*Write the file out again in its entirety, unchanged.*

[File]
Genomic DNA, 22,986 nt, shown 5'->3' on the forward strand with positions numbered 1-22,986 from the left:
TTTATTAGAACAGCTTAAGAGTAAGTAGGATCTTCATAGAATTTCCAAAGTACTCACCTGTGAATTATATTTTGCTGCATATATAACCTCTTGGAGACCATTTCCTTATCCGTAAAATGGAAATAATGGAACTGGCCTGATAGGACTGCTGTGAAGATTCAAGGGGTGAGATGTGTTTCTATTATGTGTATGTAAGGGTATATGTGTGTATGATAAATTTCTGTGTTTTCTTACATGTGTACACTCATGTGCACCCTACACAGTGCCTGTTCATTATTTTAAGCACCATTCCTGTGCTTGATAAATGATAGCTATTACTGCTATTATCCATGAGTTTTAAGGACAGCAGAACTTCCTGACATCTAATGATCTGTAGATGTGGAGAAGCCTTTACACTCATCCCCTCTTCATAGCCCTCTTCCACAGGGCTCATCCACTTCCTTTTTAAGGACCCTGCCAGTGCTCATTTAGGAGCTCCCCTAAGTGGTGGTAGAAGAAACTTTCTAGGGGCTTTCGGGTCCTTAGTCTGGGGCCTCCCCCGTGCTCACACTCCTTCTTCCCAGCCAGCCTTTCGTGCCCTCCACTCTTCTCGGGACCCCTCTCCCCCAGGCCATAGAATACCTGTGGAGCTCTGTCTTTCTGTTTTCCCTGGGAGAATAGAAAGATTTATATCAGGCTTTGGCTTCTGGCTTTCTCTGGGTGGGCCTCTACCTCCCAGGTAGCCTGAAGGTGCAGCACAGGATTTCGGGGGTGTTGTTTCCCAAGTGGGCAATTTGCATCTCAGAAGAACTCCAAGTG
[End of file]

Genomic DNA, 22,986 nt, shown 5'->3' on the forward strand with positions numbered 1-22,986 from the left:
TTTATTAGAACAGCTTAAGAGTAAGTAGGATCTTCATAGAATTTCCAAAGTACTCACCTGTGAATTATATTTTGCTGCATATATAACCTCTTGGAGACCATTTCCTTATCCGTAAAATGGAAATAATGGAACTGGCCTGATAGGACTGCTGTGAAGATTCAAGGGGTGAGATGTGTTTCTATTATGTGTATGTAAGGGTATATGTGTGTATGATAAATTTCTGTGTTTTCTTACATGTGTACACTCATGTGCACCCTACACAGTGCCTGTTCATTATTTTAAGCACCATTCCTGTGCTTGATAAATGATAGCTATTACTGCTATTATCCATGAGTTTTAAGGACAGCAGAACTTCCTGACATCTAATGATCTGTAGATGTGGAGAAGCCTTTACACTCATCCCCTCTTCATAGCCCTCTTCCACAGGGCTCATCCACTTCCTTTTTAAGGACCCTGCCAGTGCTCATTTAGGAGCTCCCCTAAGTGGTGGTAGAAGAAACTTTCTAGGGGCTTTCGGGTCCTTAGTCTGGGGCCTCCCCCGTGCTCACACTCCTTCTTCCCAGCCAGCCTTTCGTGCCCTCCACTCTTCTCGGGACCCCTCTCCCCCAGGCCATAGAATACCTGTGGAGCTCTGTCTTTCTGTTTTCCCTGGGAGAATAGAAAGATTTATATCAGGCTTTGGCTTCTGGCTTTCTCTGGGTGGGCCTCTACCTCCCAGGTAGCCTGAAGGTGCAGCACAGGATTTCGGGGGTGTTGTTTCCCAAGTGGGCAATTTGCATCTCAGAAGAACTCCAAGTG